Trigger warning: child loss/PTSD
As someone who struggles with PTSD on a daily basis, I am always looking for methods of treatment to combat my symptoms other than those that leave me feeling more numb than a walking zombie. I’ve tried multiple medications, combinations of pills and supplements, but I’ve yet to find a good fit for me.
My diagnosis found me the moment my son died unexpectedly in our home from SIDS. I was the one to find him and initially try to resuscitate him, and those vivid memories have yet to find the exit door in my head.
I see him everywhere, and sometimes, I feel like if I could just look at that morning and those first few days from a different perspective, maybe the power my trauma holds over me could be reduced. Because the way I am living now, it feels like I’m re-living the morning he died over and over in my head. It’s like a part of me is still there, and I struggle to pull myself out of that state full of so much vivid imagery and into the present tense of my current reality.
The sad truth is, there are only a couple drugs approved by the FDA for treating PTSD. Because of this, doctors will sometimes use several medications in hopes of treating the disorder which can be helpful to some, potentially harmful to others. But with new groundbreaking studies and clinical trials making headway just recently, researchers are eager to get the word out about the promising benefits of treating PTSD with psychedelic therapy.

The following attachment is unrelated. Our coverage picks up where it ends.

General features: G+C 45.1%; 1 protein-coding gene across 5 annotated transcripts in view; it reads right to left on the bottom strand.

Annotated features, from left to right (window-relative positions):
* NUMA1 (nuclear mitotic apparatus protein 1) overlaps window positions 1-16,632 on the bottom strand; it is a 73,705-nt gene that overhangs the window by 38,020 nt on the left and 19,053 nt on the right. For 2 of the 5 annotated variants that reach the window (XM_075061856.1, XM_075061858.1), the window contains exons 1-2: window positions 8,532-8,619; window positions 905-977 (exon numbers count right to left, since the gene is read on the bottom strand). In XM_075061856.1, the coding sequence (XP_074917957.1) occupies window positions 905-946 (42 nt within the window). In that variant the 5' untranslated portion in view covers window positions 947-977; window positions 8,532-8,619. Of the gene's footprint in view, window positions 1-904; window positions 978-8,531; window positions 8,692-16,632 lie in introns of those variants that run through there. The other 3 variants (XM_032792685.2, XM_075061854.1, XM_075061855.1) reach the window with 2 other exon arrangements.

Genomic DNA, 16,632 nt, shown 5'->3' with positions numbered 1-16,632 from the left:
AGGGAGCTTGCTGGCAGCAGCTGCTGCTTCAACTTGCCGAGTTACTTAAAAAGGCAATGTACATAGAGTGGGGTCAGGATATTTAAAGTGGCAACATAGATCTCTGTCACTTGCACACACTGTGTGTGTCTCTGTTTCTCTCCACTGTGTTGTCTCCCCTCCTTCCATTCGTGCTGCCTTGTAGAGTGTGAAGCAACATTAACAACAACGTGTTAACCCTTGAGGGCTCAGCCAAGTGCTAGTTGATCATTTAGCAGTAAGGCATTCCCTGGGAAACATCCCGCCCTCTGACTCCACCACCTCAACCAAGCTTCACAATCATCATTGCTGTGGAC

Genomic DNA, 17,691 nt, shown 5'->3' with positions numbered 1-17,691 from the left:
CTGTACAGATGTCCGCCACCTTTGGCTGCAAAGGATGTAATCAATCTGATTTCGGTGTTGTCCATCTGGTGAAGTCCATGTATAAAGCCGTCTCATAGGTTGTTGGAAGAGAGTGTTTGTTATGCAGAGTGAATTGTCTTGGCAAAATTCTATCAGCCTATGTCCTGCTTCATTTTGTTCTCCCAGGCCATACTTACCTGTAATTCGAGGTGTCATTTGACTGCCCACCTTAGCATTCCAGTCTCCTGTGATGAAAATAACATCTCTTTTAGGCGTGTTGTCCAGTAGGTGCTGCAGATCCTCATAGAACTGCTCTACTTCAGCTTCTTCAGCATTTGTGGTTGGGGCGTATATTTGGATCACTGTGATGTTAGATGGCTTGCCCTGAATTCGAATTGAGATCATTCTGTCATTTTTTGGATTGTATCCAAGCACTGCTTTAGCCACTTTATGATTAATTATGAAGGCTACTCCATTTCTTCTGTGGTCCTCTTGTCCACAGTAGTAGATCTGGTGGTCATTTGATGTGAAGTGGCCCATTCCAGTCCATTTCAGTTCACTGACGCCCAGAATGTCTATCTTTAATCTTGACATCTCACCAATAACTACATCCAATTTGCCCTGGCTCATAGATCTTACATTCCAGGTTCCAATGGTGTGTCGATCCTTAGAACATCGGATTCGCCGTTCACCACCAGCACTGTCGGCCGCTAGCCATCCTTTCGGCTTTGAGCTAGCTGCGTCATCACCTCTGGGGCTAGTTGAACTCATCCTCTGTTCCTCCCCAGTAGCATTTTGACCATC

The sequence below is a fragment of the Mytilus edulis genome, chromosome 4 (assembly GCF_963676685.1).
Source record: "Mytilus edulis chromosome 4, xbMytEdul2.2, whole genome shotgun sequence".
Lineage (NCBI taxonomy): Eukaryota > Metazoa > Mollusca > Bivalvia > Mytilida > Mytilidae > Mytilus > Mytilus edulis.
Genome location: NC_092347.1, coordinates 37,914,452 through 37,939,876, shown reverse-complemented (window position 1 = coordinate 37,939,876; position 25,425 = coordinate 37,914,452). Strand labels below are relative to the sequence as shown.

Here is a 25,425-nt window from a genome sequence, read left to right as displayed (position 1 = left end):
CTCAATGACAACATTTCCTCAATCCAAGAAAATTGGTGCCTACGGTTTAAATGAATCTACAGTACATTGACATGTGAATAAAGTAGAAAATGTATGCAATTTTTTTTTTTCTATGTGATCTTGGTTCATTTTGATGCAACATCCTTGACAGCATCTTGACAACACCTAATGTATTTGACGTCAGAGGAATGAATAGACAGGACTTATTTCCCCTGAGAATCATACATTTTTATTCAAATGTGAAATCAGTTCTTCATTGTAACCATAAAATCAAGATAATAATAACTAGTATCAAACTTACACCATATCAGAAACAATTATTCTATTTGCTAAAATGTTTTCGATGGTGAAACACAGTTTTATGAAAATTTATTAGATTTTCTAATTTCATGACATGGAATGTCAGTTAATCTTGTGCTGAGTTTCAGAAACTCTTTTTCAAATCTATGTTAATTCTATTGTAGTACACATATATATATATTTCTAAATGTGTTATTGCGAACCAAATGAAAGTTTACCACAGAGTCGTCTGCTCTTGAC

LSD, magic mushrooms, ayahuasca, and even MDMA (though not technically a psychedelic, it is known for its psychedelic effects), although undeniably controversial, are now being considered as a possible treatment option combined with therapy.
Dating back to the ’50s, researchers have been fascinated by the composition of psychedelics, as well as their ability to provide relief to those who have mental illness. By the ’70s, this research was slowed in America, but picked back up again in the 2000s. In the past few years, however, it would seem the FDA is beginning to see psychedelics as a strong asset when treating mental illness, even agreeing to “breakthrough” therapy studies with psilocybin (mushrooms) and MDMA (molly or ecstasy).
Just recently, the FDA announced that 50 participants will now be able to obtain MDMA under a doctor’s care thanks to its Expanded Access program. MDMA is also known as the “rave drug,” and it belongs to the class of drugs known as empathogens, which causes euphoria, mindfulness, and connection.
MAPS (Multidisciplinary Association for Psychedelic Studies) — an organization that had a hand in the process — confirmed that the FDA is allowing them to bring in patients who have complex PTSD for which other treatments have been ineffective. Now that MAPS has invested 34 years in MDMA and psychedelic psychotherapy, also having guided millions of people toward clinical studies, they are finally in their last stage of research and awaiting the FDA’s approval before the drug is released for prescription. They are guessing this could happen as soon as 2022.